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COUNTERPOINT: The Value of Going Big

By Susan Esparza, April 30, 2008

If you're in the market for a conference that's going to expand your horizons and build your address book, you should make sure you don't miss the next ad:tech. Large conferences have several advantages over niche conferences, including a broader range of topics, more viewpoints, bigger name speakers and plenty of opportunities to network.

Conference season is in full swing, something that's very obvious here at Bruce Clay. This month, we went to two very different conferences with very different profiles. SMX Social Media was a small conference focused on a very specific emerging market. Attendance was less than 200 people, with only a single track of sessions offered. Ad:tech San Francisco was a record breaking industry conference spanning everything digital media. 14,000 pre-registered attendees had the three days of multi-track sessions to choose from. Both conferences were immensely valuable, but if you could attend only one of these two conferences, you'd be wise to weigh what you're looking to get out of the trip.

Broader range of topics

The most obvious advantage of a larger conference is that there's something for everyone. In fact, the hardest part can be choosing which session to go to and which you'll have to give up. It's all well and good to dive deeply into a niche but the real power in Internet marketing comes from learning to combine several disciplines for maximum efficiency. As the saying goes, when all you have in your toolbox is a hammer, every problem looks like a nail. Search engine marketers turn first to Google. Social media marketers can't escape the thrall of Digg. On-demand marketers have to contend with TiVo. Brand managers know which ad networks are going to pay off big. A truly savvy marketer will find a way to use all of these elements in order to make their whole media campaign a success. Large conferences give you a chance to put more into your arsenal.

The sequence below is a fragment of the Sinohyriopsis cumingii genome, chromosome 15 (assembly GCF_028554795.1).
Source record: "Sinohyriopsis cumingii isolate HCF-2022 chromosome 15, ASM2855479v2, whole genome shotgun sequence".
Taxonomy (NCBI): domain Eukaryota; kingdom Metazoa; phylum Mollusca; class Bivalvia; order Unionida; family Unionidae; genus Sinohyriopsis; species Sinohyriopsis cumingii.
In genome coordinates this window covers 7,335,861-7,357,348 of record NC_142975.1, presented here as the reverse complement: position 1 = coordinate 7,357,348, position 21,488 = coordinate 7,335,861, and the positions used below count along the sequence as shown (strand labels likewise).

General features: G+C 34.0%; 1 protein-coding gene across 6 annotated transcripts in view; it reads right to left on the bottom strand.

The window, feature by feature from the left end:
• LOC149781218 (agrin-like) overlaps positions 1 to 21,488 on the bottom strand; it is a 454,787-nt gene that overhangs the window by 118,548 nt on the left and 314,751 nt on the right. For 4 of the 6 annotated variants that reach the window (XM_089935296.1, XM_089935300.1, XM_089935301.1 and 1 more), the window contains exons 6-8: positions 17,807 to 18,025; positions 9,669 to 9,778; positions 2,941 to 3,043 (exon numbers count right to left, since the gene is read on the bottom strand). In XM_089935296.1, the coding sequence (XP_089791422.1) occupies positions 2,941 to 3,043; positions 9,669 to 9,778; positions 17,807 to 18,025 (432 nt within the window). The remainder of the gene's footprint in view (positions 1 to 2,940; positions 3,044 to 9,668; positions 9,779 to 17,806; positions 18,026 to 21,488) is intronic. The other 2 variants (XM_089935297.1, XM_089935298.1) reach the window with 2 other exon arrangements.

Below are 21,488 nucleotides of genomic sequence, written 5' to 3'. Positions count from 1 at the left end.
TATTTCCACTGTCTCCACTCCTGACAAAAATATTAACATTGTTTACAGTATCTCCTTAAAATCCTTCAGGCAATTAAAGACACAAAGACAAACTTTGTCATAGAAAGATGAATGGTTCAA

There's more to Internet marketing than search engine optimization. Once you've conquered every aspect of your field, it's time to get your head out of the trenches and take a look at the big picture. At ad:tech San Francisco, attendees could choose from panels on pay per click, search engine optimization, Web analytics and mobile marketing. Even traditional media like television and print garnered nods from this conference on digital advertising.

At a large conference, instead of fifteen speakers, you'll have the chance to hear fifty. From all walks of life, all levels of engagement, speakers at big conferences are guaranteed to expose you to new thoughts and ideas that had never come up before. Take good notes here and incorporate the best parts of it into your new strategy. Figure out what you need to learn more about and then find someone who knows more about it than you to explain it to you.

Not finding enough food for thought in the sessions? Take a walk through the exhibit floor where vendors wait to explain what they do, how they do it and the ways in which they can make your company more successful. If you're a vendor, this is the place to be. You'll make sales here in a way that you'll never get at a smaller, more tutorial conference.